“He laid on his rack (bed) high on Suboxone, and thought, what the hell am I doing? He came to the conclusion that after I'd stood by him and supported him as a friend, that I deserved the same kind of respect and friendship in return, and he could never be the kind of friend I deserved while he was still using,” said Sarah.

“He made the decision to quit drugs there and then, and hasn't taken any since. It hasn't been easy. He gets a lot of ribbing from fellow inmates about being a pussy. He is still offered drugs on a daily basis.”

The prison drug trade is relationship-forming, establishing alliances and hierarchies. Paradoxically, relationships with those on the outside facilitate recovery.  

“The main thing that keeps him saying ‘no’ is that he doesn't want to lose daily phone calls, emails and contact visits,” said Sarah.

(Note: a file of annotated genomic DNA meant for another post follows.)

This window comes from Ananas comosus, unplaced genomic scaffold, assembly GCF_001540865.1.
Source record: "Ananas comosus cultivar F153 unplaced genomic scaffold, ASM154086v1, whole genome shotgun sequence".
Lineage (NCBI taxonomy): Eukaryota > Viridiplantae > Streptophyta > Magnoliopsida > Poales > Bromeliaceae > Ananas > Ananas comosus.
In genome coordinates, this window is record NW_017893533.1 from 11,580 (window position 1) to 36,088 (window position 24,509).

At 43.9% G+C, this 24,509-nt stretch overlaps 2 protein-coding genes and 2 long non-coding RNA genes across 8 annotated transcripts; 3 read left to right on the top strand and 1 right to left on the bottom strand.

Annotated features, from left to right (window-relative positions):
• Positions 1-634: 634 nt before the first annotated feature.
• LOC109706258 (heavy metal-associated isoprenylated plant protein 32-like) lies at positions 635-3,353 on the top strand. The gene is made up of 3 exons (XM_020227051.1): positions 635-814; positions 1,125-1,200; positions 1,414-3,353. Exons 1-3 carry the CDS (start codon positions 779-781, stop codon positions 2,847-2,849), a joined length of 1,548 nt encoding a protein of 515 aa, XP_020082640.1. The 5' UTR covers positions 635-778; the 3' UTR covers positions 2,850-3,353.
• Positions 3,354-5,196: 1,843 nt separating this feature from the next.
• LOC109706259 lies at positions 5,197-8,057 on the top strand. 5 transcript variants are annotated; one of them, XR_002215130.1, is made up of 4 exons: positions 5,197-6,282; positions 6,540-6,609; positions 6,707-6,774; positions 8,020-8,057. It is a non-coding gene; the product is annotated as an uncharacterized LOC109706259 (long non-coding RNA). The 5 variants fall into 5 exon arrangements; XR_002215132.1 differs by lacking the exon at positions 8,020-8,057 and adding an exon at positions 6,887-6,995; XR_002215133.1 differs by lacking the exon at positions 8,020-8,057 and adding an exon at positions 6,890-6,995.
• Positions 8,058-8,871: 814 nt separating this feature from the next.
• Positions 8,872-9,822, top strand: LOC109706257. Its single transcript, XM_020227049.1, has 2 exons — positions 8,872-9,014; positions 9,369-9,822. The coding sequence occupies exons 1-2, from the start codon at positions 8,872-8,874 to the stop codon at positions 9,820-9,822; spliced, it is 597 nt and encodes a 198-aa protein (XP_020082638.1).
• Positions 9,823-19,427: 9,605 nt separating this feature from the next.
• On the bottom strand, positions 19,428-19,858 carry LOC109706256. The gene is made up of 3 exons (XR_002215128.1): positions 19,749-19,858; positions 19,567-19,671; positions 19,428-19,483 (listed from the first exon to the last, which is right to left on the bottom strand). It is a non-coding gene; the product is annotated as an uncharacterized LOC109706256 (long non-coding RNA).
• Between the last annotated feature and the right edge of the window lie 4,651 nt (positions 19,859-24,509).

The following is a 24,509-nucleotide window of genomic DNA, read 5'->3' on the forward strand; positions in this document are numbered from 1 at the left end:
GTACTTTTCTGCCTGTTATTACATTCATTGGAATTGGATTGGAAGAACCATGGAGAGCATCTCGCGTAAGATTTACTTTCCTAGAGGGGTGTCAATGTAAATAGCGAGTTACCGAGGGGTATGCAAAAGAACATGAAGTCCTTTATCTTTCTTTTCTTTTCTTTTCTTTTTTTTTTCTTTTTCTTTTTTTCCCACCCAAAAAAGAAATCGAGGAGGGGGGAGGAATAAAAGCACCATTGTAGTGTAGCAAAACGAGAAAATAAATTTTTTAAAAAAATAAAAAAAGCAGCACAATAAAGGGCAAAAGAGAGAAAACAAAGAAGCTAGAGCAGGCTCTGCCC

“He often tells me that the high he used to get from drugs would disappear after the drugs wore off, but the high he gets from feeling loved and loving me doesn't wear off. He doesn't feel like he has an empty space to fill anymore, so he doesn't feel the need to get high. He doesn’t get any support from the prison.”

Last August, Bryan proposed to Sarah on bended knee in the visiting room. They plan to wed this October. 

“He won't go back to drugs. Staying clean in prison is a lot harder than staying clean on the outside because there are so many drugs available to him in there,” said Sarah. 

***

“My hobbies are working out and listening to music. I’m looking for a pen pal to converse with and to pass time,” reads Kenneth’s WriteAPrisoner profile.

“I was eating Xanax and I blacked out and I woke up in somebody’s house. They charged me with burglary. I got six years for that,” wrote Kenneth, 29, from Lebanon Correctional Institution in Ohio.